When it comes to cleaning up hacked websites, the reality is that a lot of the companies that offer to do that don’t know how to do it properly or are intentionally cutting corners. We know this because we are often hired to re-clean hacked website after they get re-hacked and the first thing we always ask when somebody mentions that they perviously had someone else try to clean it, is if the previous company was able to determine how the website was hacked. Trying to determine how the website was hacked is one of the three main components of a proper hack cleanup, so the answer to that question should always be that they were or the reason that they were unable to determine how it was hacked (which is often the case due to poor log archiving practices at many web hosts). In almost all cases the response we get back is some variation of of that the issue of how the website was hacked was never even brought up by the cleanup company. When companies are not doing basic parts of the cleanup it really isn’t all that surprising that the website doesn’t get fully fixed and it needs to be re-cleaned.
Since it is hard to for someone to determine whether a company they don’t have prior experience with is on the level or if they will make claims that about what they do and their level of expertise (as so many companies offering to clean up hacked website seem to do) working with a web developer or similar person you already have a relationship would seem to be a fairly good idea. The reality is that it can lead to poor handling of a hack cleanup, so you should at least get a second opinion on what to do, if you are considering having them handle it.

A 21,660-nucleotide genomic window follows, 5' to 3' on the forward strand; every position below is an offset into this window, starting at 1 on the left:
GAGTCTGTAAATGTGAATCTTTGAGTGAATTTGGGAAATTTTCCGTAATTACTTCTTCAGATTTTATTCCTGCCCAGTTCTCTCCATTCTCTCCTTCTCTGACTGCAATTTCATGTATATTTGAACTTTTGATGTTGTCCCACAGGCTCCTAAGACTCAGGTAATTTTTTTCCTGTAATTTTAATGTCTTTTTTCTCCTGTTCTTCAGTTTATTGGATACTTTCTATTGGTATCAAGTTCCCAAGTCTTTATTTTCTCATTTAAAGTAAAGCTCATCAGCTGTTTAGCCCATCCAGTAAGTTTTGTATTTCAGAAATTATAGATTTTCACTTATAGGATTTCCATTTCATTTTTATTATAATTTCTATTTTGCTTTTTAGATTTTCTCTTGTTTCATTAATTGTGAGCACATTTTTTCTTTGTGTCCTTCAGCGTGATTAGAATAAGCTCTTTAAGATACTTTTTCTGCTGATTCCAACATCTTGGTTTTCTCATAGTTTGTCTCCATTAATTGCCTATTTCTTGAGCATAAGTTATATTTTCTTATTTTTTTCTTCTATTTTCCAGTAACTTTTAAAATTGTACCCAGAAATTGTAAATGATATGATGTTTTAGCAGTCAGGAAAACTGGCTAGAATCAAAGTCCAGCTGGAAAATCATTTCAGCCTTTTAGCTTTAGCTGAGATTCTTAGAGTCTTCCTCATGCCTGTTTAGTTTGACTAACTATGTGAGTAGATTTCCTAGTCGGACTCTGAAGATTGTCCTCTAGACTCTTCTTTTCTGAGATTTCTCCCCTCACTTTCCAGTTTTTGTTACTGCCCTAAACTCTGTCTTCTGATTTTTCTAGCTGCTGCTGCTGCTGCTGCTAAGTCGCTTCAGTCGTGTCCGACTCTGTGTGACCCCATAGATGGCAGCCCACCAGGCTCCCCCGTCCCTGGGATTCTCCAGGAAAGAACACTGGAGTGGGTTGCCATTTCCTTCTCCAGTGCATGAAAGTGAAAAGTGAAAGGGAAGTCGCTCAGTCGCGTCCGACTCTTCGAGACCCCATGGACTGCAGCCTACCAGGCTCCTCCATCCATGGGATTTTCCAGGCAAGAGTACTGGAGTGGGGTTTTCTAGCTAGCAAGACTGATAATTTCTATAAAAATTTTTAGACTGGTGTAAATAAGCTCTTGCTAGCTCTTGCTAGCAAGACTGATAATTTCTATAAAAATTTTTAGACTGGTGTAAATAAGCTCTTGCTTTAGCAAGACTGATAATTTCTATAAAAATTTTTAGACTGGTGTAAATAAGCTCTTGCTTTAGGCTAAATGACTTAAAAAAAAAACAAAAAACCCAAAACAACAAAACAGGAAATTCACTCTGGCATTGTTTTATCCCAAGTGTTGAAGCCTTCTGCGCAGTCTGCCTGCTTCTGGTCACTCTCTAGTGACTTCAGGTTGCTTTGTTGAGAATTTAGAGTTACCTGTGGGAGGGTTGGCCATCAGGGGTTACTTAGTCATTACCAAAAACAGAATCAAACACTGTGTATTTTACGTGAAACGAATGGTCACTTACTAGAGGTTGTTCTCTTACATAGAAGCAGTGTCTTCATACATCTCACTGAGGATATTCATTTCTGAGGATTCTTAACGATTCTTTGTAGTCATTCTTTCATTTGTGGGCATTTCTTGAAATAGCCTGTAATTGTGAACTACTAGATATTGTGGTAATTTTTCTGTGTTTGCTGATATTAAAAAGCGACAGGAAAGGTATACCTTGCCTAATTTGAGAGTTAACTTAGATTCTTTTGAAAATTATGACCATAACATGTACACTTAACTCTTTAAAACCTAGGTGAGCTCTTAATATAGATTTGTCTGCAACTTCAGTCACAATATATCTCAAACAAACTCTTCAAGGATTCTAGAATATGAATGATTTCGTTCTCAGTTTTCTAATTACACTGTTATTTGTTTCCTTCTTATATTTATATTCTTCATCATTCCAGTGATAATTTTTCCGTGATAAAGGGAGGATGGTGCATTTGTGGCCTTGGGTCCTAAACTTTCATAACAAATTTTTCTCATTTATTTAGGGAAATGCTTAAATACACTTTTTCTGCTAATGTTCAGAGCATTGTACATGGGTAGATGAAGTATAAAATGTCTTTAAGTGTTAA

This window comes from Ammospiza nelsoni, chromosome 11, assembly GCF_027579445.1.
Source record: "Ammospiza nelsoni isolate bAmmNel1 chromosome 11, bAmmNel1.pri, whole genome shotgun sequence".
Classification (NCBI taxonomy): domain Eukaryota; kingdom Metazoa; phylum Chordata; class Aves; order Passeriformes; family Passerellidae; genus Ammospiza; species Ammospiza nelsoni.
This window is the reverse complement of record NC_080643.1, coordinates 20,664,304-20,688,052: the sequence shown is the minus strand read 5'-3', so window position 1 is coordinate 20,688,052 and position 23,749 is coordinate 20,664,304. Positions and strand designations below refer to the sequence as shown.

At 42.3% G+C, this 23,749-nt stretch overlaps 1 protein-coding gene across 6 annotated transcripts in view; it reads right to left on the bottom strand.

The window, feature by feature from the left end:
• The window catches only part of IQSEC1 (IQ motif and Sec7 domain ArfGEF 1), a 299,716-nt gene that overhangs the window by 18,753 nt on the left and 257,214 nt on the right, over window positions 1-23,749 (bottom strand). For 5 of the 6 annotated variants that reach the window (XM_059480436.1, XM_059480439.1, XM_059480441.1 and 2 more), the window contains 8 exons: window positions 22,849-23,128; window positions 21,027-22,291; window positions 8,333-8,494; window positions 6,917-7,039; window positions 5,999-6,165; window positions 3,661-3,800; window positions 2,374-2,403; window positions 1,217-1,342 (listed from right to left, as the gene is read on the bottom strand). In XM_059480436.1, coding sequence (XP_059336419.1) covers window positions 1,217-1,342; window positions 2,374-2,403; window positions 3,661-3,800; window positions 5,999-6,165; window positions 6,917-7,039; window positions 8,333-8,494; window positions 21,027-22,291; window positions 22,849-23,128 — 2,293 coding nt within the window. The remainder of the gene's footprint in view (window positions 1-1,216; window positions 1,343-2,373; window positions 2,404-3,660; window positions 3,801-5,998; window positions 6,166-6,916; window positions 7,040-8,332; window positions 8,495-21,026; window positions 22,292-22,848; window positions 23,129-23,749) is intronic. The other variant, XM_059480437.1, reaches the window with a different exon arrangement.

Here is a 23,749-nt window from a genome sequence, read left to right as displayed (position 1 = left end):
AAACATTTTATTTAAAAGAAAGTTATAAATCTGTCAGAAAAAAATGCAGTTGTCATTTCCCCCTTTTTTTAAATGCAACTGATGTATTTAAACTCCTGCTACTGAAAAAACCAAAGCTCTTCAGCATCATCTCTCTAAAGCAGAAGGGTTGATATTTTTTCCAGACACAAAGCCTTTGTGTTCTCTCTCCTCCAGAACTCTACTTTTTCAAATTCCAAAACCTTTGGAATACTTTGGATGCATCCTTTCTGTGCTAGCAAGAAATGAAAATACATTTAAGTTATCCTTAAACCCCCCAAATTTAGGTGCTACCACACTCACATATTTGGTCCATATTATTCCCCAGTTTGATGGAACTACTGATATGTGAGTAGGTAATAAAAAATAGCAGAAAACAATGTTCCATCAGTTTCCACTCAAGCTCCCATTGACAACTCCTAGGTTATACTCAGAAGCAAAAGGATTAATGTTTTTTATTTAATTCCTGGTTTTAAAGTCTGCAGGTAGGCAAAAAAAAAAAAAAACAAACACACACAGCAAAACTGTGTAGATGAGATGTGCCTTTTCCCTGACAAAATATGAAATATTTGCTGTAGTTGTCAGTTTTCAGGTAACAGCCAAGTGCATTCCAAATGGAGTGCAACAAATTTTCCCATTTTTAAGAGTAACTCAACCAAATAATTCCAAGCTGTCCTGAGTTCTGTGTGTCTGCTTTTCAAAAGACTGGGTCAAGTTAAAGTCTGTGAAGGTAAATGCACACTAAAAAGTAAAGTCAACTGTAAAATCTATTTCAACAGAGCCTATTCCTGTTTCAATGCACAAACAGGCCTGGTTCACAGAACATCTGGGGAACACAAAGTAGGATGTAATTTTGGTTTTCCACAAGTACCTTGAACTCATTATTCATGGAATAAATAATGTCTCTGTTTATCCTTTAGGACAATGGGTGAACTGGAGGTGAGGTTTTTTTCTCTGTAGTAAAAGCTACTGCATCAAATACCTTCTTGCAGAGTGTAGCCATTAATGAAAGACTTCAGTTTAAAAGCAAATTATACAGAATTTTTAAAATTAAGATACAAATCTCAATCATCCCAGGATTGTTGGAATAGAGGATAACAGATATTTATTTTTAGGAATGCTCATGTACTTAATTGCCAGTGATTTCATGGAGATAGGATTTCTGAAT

A recent example of them handling that in a less that ideal way involves a situation we were contacted about recently. A web developer contacted us about the possibility of us doing an upgrade of a Joomla 1.0 installation on a customer’s business website ASAP. When we went to take a look at the website we noticed it was serving up malware and was being blocked by Google. At that point we suggested that the website be cleaned and then seeing as moving from Joomla 1.0 is major migration, to then take their time doing the migration instead of rushing it. At that point they replied that they were aware that the website was hacked and that moving to the new version was their solution.
Doing an upgrade or migration usually not a good way to try to deal with a hacked website, since that may not remove much, if any, of the malicious items added by the hacker and the hack may be unrelated to the software being changed, so the website may just as vulnerable to exploitation after doing the upgrade or migration. For a major upgrade or migration it is also going to takes longer then a hack cleanup and it you rush that there could be even more problems that need to be dealt with down the road. In this case, when we went to see if things had been resolved a week later, the website was still hacked and had not been moved to a newer version, whereas with a hack cleanup things can usually be resolved in a matter of hours, so the business had lost at least a weeks worth of business brought in by their website.
Also concerning to us in this case was the fact that the web developer had said they wanted to move to Joomla 2.5 or Joomla 3, despite the fact that support for that version had ended back in December of 2014.